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robertogreco : leomirani   2

The secret to the Uber economy is wealth inequality - Quartz
"There are only two requirements for an on-demand service economy to work, and neither is an iPhone. First, the market being addressed needs to be big enough to scale—food, laundry, taxi rides. Without that, it’s just a concierge service for the rich rather than a disruptive paradigm shift, as a venture capitalist might say. Second, and perhaps more importantly, there needs to be a large enough labor class willing to work at wages that customers consider affordable and that the middlemen consider worthwhile for their profit margins.

Uber was founded in 2009, in the immediate aftermath of the worst financial crisis in a generation. As the ride-sharing app has risen, so too have income disparity and wealth inequality in the United States as a whole and in San Francisco in particular. Recent research by the Brookings Institution found that of any US city, San Francisco had the largest increase in inequality between 2007 and 2012. The disparity in San Francisco as of 2012, as measured (pdf) by a city agency, was in fact more pronounced than inequality in Mumbai (pdf).

Of course, there are huge differences between the two cities. Mumbai is a significantly poorer, dirtier, more miserable place to live and work. Half of its citizens lack access to sanitation or formal housing.

Another distinction, just as telling, lies in the opportunities the local economy affords to the army of on-demand delivery people it supports. In Mumbai, the man who delivers a bottle of rum to my doorstep can learn the ins and outs of the booze business from spending his days in a liquor store. If he scrapes together enough capital, he may one day be able to open his own shop and hire his own delivery boys.

His counterpart in San Francisco has no such access. The person who cleans your home in SoMa has little interaction with the mysterious forces behind the app that sends him or her to your door. The Uber driver who wants an audience with management can’t go to Uber headquarters; he or she must visit a separate “driver center.”

There is no denying the seductive nature of convenience—or the cold logic of businesses that create new jobs, whatever quality they may be. But the notion that brilliant young programmers are forging a newfangled “instant gratification” economy is a falsehood. Instead, it is a rerun of the oldest sort of business: middlemen insinuating themselves between buyers and sellers.
All that modern technology has done is make it easier, through omnipresent smartphones, to amass a fleet of increasingly desperate jobseekers eager to take whatever work they can get."
economics  poverty  inequality  uber  middlemen  2014  leomirani  thomaspiketty  mumbai  sanfrancisco  sharingeconomy 
december 2014 by robertogreco
Why you probably won’t understand the web of the future - Quartz
"The giants of the connected world are finally waking up to one of the biggest obstacles in their stated missions of connecting billions more people to the internet: The language barrier.

This week alone, Google announced the “Indian Language Internet Alliance,” which aims to get half a billion Indians online by 2017 by serving them content in local languages, and there are indications Facebook is already defaulting to local languages in India. Facebook’s head of internationalization and localization published a long piece about “The Internet’s Language Barrier” in Innovations, a quarterly journal from MIT; and Mozilla and GSMA, a trade body of mobile operators, published a white paper titled “Unlocking relevant Web content for the next 4 billion people.”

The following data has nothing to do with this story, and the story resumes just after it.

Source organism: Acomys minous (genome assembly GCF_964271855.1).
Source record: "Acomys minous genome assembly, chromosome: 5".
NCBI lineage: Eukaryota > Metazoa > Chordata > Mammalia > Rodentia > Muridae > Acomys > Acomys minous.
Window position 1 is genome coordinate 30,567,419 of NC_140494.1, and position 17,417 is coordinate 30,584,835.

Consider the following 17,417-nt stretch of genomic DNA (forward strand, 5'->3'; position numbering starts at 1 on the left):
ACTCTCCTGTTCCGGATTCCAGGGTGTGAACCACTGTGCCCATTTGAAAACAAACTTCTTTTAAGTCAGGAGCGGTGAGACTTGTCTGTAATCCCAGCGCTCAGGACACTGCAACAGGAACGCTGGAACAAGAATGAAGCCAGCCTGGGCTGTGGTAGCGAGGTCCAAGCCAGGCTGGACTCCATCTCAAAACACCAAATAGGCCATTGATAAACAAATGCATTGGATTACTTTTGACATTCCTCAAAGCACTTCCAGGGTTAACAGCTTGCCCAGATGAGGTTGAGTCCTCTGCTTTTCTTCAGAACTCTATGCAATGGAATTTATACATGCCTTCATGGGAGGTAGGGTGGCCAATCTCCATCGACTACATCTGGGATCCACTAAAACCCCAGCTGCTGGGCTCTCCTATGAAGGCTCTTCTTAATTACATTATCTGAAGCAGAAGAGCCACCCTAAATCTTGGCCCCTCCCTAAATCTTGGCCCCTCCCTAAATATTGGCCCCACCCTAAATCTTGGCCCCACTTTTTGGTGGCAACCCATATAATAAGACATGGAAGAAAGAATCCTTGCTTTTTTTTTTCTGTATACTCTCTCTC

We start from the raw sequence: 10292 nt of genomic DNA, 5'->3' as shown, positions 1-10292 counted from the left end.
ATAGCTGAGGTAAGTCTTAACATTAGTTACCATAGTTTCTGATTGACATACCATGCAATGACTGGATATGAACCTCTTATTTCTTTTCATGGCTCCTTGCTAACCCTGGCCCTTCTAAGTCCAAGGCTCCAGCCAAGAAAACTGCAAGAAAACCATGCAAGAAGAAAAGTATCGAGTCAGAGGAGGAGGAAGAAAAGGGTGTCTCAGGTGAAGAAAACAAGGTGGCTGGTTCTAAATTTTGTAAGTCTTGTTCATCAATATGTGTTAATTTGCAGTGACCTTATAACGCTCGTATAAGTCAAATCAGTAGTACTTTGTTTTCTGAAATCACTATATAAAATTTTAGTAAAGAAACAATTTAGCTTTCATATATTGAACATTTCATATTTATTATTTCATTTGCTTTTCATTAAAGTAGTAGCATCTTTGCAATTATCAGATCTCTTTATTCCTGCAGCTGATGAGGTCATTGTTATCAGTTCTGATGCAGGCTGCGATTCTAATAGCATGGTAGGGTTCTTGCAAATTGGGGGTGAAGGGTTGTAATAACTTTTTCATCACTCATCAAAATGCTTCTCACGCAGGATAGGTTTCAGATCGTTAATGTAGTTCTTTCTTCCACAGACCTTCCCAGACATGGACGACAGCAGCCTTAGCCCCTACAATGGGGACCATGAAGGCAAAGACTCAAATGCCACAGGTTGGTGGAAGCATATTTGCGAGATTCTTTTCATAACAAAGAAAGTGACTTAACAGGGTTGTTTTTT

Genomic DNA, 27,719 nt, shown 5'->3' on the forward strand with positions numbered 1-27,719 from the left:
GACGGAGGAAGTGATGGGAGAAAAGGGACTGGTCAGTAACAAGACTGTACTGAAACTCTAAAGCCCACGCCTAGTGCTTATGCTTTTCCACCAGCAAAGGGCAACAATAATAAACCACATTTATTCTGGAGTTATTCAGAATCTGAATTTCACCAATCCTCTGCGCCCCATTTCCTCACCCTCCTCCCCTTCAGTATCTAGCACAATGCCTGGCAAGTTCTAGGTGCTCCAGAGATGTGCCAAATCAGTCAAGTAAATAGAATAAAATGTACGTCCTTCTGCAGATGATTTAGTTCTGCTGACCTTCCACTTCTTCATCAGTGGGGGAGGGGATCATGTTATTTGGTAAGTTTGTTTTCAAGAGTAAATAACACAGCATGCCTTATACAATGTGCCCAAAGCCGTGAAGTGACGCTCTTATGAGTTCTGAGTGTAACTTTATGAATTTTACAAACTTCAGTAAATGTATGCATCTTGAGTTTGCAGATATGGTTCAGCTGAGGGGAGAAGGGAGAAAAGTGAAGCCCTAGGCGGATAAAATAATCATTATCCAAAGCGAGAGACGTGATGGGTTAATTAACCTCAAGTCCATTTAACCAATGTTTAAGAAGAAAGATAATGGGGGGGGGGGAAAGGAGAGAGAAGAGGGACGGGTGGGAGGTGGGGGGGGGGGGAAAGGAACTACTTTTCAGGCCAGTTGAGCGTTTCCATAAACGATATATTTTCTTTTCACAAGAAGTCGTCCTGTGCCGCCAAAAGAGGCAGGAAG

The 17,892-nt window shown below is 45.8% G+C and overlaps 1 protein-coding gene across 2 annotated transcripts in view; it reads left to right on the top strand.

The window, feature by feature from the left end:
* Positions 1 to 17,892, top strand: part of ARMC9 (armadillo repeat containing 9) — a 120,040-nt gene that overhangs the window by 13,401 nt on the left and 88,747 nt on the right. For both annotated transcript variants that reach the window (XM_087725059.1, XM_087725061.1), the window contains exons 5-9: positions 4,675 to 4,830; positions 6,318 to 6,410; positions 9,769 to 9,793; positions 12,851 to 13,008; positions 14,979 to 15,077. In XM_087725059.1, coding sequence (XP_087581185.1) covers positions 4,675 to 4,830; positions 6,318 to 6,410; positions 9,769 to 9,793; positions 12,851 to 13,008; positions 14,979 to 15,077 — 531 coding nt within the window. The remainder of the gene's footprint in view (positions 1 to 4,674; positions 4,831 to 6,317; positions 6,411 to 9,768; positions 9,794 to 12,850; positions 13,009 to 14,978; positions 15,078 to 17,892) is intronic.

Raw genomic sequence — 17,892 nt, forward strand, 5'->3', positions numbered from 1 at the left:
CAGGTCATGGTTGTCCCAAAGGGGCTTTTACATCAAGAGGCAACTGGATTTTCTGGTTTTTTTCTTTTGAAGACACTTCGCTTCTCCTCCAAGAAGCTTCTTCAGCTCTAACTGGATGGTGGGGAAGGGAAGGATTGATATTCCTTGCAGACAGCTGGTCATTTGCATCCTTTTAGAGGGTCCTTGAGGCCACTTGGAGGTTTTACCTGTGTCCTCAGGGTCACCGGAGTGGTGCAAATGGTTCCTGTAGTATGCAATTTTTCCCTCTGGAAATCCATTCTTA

Language barriers in globalization are hardly a new issue. So why the sudden drive for polyglotism? It’s simple: As mobile operators and web giants try to expand their markets by bringing more people online, we have reached a tipping point where the imbalance of content on the internet has become too stark to avoid.

“A lot of the content online is about very few places and those are the places you might imagine: Western Europe, Japan, Korea, North America,” says Mark Graham, an associate professor who looks at information geographies at the Oxford Internet Institute. “And a lot of the contribution to the internet comes from those very same places.”"



"Making the web more usable for non-English speakers doesn’t stop at language. Facebook’s Orriss cites the example of Russia, where some users enter their names in the roman script and other in Cyrillic. This causes a problem, she writes: “You are searching for your friends’ names in Cyrillic, but some of them registered using Roman script. Therefore, when you type a friend’s name into the search field, the software has to search for the name in both scripts using a common conversion algorithm—in essence, it has to understand this cultural norm of your native language.”

Another example is color. In the West, red is associated with danger or bad news, while in China it means good news. Any company serious about serving a global audience needs to take such subtle cues into account."
language  languages  web  internet  online  2014  color  culture  russia  cyrillic  china  india  hindi  leomirani 
november 2014 by robertogreco

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